A. Heuer: Globales Geschichtsbewusstsein

Globales Geschichtsbewusstsein. Die Entstehung der multipolaren Welt vom 18. Jahrhundert bis in die Gegenwart

Heuer, Andreas
Geschichte 105
Berlin 2012: LIT Verlag
194 S.
€ 19,90
Rezensiert für 'Connections' und H-Soz-Kult von:
Georg G. Iggers, The State University of New York at Buffalo

Although in recent years there have been a number of global histories, there has been none as comparative in character as this small book. Central to it is a conception of modernization, but one fundamentally different from the Eurocentric approaches to global history, which dominated Western historical thought until recently. A belated example of the latter is Francis Fukuyama's “The End of History”, published at the end of the cold war in 1989, which assumed that America represented the highpoint and fulfillment of history, and that a free market economy would be accompanied by the gradual emergence of democratic institutions world wide, and an end to military conflicts. The developments since the end of the Cold War have proved Fukuyama wrong, except on one point, the world wide extension of capitalist market economies, which, however, except possibly in South Korea and Taiwan, generally led to authoritarian governments. The hopes we had of a democratic development in Russia have been betrayed, as were those of the Arab Spring which led to military dictatorships as in Egypt, and the emergence of Islamic terrorism elsewhere, not to forget the millions of refugees from civil strife in the Middle East, Africa, and South Asia.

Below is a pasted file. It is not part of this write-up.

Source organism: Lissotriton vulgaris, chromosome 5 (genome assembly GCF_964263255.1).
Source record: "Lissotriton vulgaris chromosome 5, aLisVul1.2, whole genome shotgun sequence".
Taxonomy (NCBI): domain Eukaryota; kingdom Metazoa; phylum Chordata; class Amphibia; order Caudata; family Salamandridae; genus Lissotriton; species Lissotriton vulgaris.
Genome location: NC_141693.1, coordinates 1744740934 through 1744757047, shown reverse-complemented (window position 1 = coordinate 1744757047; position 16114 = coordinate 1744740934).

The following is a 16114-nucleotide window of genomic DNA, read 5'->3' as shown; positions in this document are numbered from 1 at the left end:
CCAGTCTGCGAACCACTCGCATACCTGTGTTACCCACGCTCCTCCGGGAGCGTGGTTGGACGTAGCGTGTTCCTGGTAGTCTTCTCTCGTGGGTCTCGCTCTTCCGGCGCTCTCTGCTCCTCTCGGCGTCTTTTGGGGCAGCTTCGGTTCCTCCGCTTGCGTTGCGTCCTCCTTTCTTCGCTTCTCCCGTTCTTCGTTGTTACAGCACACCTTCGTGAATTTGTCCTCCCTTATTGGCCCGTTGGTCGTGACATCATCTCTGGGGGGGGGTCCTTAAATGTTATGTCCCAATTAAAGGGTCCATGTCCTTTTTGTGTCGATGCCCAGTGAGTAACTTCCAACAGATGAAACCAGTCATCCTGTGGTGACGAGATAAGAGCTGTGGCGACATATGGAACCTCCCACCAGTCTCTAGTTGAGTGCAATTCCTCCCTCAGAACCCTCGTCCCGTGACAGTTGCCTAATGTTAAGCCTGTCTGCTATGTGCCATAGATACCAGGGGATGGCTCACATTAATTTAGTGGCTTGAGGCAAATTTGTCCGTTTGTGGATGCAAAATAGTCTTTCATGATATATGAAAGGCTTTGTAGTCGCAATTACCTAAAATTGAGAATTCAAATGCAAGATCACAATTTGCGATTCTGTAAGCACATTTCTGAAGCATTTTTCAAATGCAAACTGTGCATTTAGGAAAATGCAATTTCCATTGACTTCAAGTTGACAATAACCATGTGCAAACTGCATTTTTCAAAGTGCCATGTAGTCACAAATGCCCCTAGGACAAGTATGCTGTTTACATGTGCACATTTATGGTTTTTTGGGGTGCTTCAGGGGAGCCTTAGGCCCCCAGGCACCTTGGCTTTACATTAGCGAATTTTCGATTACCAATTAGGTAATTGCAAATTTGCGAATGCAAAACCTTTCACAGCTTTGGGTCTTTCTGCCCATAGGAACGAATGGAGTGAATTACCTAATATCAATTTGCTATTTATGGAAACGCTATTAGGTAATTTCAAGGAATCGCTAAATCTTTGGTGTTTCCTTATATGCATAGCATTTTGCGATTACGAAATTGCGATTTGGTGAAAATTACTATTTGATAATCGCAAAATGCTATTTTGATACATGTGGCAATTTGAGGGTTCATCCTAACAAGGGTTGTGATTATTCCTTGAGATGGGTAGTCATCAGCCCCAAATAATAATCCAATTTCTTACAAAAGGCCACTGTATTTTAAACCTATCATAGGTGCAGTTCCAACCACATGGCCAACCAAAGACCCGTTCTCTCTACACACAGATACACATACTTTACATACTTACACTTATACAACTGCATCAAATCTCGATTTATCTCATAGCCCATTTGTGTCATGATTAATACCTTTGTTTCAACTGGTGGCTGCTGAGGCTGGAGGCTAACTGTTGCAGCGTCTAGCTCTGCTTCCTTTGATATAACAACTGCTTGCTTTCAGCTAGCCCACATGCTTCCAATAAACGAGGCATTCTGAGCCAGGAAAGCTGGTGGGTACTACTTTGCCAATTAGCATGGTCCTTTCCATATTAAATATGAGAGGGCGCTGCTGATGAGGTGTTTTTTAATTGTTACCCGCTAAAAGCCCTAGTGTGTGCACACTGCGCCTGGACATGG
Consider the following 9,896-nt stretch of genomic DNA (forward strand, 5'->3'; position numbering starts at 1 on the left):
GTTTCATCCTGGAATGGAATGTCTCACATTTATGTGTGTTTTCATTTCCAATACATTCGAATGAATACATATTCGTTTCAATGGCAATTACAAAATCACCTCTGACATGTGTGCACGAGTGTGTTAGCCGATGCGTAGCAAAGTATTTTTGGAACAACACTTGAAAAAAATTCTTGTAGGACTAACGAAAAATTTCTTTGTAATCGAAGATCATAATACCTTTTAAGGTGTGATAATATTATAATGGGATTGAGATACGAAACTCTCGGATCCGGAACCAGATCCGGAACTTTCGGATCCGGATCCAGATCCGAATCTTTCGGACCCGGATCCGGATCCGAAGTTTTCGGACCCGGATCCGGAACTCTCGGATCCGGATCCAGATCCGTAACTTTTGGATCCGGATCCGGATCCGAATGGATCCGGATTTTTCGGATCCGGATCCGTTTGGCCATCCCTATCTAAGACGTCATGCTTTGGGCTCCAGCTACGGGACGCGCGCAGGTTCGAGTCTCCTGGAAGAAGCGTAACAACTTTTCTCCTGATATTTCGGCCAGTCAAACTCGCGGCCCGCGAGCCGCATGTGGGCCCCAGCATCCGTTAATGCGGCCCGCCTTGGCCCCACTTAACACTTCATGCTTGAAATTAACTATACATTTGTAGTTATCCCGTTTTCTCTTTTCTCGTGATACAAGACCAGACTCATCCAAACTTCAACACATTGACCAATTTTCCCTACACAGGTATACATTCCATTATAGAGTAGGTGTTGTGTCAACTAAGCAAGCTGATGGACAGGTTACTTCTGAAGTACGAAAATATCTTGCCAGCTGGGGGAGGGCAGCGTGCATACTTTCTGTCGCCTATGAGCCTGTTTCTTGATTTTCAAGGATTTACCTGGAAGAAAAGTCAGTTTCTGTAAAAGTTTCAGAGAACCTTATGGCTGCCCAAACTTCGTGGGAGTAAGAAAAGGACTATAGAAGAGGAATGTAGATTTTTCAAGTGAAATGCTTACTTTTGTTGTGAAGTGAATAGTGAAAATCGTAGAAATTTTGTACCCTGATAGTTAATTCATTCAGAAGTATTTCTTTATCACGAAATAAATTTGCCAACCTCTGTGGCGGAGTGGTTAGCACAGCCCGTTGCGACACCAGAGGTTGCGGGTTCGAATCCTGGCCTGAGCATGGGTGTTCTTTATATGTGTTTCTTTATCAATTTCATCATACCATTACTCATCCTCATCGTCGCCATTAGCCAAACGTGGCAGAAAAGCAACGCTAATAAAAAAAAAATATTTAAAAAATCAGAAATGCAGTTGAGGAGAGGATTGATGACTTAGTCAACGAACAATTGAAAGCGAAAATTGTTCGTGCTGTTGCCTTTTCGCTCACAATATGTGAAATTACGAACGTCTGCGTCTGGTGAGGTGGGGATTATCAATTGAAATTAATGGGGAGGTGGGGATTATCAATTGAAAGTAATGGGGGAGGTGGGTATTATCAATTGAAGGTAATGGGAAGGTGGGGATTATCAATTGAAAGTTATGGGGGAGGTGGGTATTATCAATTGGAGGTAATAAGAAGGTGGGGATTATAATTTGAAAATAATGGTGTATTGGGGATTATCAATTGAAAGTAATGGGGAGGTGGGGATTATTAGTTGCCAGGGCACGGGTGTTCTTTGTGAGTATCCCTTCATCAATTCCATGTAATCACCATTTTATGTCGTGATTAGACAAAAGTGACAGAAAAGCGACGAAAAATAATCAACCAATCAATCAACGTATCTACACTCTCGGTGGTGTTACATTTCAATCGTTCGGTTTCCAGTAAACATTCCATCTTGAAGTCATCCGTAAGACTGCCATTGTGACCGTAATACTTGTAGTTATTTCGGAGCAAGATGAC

Heuer is aware of this. He deals in this book with the modernization of all parts of the world since the eighteenth century. But he proceeds with a very complex conception of modernization, realizing, as did Dipesh Chakrabarty in “Provincializing Europe”, that it takes very different forms in different countries, in each reflecting specific historical traditions.